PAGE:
Page 1 of 3 123 LastLast
Results 1 to 20 of 42

Thread: Snowshoes that work and Snowshoes that dont?

  1. #1

    Default Snowshoes that work and Snowshoes that dont?

    I am interested to hear what you guys use for snowshoes that work really well in deep snow in the winter and rotten snow in the spring. I guess what I am looking for is a snowshoe that actually floats well and doesn't sink too deep. I have some 30" Yukon Charlies that have worked okay but fail miserably when in the deep stuff. Does a guy need to go with something like a 36" shoe to really get good flotation? I am not a big guy 185lbs , so it suprises me that a 30" shoe has worked so poorly for me. The ones that really look good to me are the MSR Denali Evo Ascents with the flotation tails, they break down fairly small to be strapped to a pack with the tails stowed inside and they are very light weight but I wonder how much better the MSR with the tails at a total of 30" will float any better than what I have now. I am all ears, on your snowshoe reccomendations

  2. #2
    Forum Admin Brian M's Avatar
    Join Date
    Sep 2005
    Location
    Eagle River, AK
    Posts
    13,391

    Default

    I haven't tried very many varieties, so I can't say that mine are better than others. I have a set of Tubbs 36" shoes, and I like them quite well. Like you, I weigh in right around 180 and used to use 30" shoes for most activities. I found them lacking in light, fluffy, and deep snow...especially with a moderate pack on my back. The 36" shoes certainly do better. I'd be curious how the MSRs work as well, but for the time being I'm happy with my Tubbs.

  3. #3
    Moderator LuJon's Avatar
    Join Date
    Mar 2007
    Location
    Palmer, AK
    Posts
    11,415

    Default

    I have a set of 36" atlas (I think) Mine submarine in deep snow horibly! I didn't do any scientific studies but it seems like the toe of my boot is too far forward on the snowshoe body. If I lean back and keep my weight on my heels it helps some but it is very uncomfortable to try to traveling even a short distance like that. I may just buy a set of the magnesium military shoes unless I can find a light weight set that have the binding more centraly located.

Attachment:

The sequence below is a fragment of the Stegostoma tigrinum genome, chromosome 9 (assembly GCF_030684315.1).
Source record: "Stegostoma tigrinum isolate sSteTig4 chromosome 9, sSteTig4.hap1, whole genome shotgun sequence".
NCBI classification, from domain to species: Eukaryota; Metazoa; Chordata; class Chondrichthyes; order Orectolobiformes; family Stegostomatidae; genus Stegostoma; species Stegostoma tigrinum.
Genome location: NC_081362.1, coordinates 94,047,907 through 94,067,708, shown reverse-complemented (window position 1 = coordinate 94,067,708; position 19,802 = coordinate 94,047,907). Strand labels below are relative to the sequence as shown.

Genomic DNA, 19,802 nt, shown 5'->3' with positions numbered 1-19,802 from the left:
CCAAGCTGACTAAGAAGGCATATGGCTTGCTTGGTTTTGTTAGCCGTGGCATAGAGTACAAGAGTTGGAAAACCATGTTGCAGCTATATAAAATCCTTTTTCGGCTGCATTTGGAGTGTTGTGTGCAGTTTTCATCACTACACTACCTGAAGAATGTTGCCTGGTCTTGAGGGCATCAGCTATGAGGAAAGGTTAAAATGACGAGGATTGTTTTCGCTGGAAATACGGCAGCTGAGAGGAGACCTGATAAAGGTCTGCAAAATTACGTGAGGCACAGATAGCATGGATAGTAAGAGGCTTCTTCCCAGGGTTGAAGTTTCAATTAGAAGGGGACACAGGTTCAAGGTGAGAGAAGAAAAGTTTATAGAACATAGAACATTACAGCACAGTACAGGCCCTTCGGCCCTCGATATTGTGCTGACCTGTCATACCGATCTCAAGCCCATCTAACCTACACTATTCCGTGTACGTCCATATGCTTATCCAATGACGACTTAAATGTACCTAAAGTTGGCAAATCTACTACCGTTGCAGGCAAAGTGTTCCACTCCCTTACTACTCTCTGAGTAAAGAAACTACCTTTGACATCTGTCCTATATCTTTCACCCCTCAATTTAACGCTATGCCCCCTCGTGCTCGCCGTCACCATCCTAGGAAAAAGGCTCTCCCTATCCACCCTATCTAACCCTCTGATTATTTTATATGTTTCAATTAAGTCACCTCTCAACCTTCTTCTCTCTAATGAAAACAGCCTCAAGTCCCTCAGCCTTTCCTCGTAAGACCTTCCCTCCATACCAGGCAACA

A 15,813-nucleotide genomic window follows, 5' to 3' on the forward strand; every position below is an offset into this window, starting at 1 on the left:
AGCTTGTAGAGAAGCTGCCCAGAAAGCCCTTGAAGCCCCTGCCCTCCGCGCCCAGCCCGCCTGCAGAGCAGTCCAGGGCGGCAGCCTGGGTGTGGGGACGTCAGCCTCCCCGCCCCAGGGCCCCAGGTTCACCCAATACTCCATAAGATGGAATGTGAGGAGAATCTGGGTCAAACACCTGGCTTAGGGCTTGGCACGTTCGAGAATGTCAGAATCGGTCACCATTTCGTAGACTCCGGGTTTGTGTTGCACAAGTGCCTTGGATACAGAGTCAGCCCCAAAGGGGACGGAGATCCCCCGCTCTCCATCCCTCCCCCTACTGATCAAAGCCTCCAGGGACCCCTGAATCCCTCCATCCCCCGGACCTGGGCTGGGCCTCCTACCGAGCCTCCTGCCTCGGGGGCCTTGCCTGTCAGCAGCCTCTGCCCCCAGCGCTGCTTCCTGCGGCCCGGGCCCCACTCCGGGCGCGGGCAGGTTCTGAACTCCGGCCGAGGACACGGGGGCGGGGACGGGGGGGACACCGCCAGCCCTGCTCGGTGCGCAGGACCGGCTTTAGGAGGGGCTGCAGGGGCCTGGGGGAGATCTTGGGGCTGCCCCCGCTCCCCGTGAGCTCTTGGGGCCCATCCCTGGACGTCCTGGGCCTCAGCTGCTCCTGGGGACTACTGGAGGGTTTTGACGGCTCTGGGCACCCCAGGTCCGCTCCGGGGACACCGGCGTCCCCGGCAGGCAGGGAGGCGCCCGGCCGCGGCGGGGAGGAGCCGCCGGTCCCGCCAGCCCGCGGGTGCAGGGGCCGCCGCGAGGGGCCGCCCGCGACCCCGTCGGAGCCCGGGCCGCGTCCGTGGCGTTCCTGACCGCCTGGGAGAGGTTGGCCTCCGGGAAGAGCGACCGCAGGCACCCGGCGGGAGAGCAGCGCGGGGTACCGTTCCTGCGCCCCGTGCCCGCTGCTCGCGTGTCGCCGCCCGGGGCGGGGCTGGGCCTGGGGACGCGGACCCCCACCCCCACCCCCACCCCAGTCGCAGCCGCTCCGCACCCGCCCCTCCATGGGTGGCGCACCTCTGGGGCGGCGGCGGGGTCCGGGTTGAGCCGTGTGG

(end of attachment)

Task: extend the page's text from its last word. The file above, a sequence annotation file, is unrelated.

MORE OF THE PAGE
4. #4
    Member
    Join Date
    Apr 2006
    Location
    Anchorage
    Posts
    3,293

    Default

    I think the most important difference between shoes these days is the bindings. I have a cheap set of utility snowshoes from AIH that work great but have straps for bindings. Inconvenient, but they work fine as long as I take the time to wrap the straps correctly. I also have a pair of Atlas shoes with the new snap-in style bindings. Very convenient and very stable. I've had Tubbs shoes and liked them but prefer the Atlas binding. I can't tell the difference between the decks on any of the synthetic shoes.

    The only time my snowshoes "submarine" in deep snow is when I take long steps. I find a short shuffle step works better. Long steps take too much energy trying to maintain my balance. That applies to every brand and type of snowshoe I've tried.

  5. #5
    Moderator Paul H's Avatar
    Join Date
    Apr 2006
    Location
    Anchorage
    Posts
    5,594

    Default

    I've had a pair of the 36" atlas shoes for over 10 years, and they are a very good pair of snowshoes for most conditions. But snow conditions have a huge impact on how effective your snow shoes are. I've been on 12' snow packs in the sierra where I was floating on top of them, and I've been in 8' of fine snow on turnagain arm where I was following where a moose had made a trail and I was waste deep, even with the snowshoes!

    For all around use I haven't wanted a different shoe than the atlas, but there are certainly some instances where one might want more, or less. Just realize you still sink with snowshoes, but the key is to have stable footing.

  6. #6
    Member Matt's Avatar
    Join Date
    Apr 2006
    Location
    Alaska
    Posts
    3,410

    Default

    Whatever you do, get the expensive one's. That way, when you sell them next year, I can get a good deal!

  7. #7

    Default

    Your first in line Matt!...grin

  8. #8
    Member
    Join Date
    Apr 2008
    Location
    Valdez, AK
    Posts
    100

    Default

    I have both the MSR Denali Evo Ascent and the MSR Lightning Ascent. As a general all around shoe I like the Denali's They have great traction and the smaller size (22" without tails) is perfect on the Cascade Concrete I was hiking on and the ascender bar made it really easy to go up mountains with them. I used them on Mt. St Helens in the spring of 2005 and blew by the other folks trudging up the boot track in the snow.

    My Lightning Ascents are 30 inches long and you can read my review of them here http://www.backpackgeartest.org/revi...Jason%20Boyle/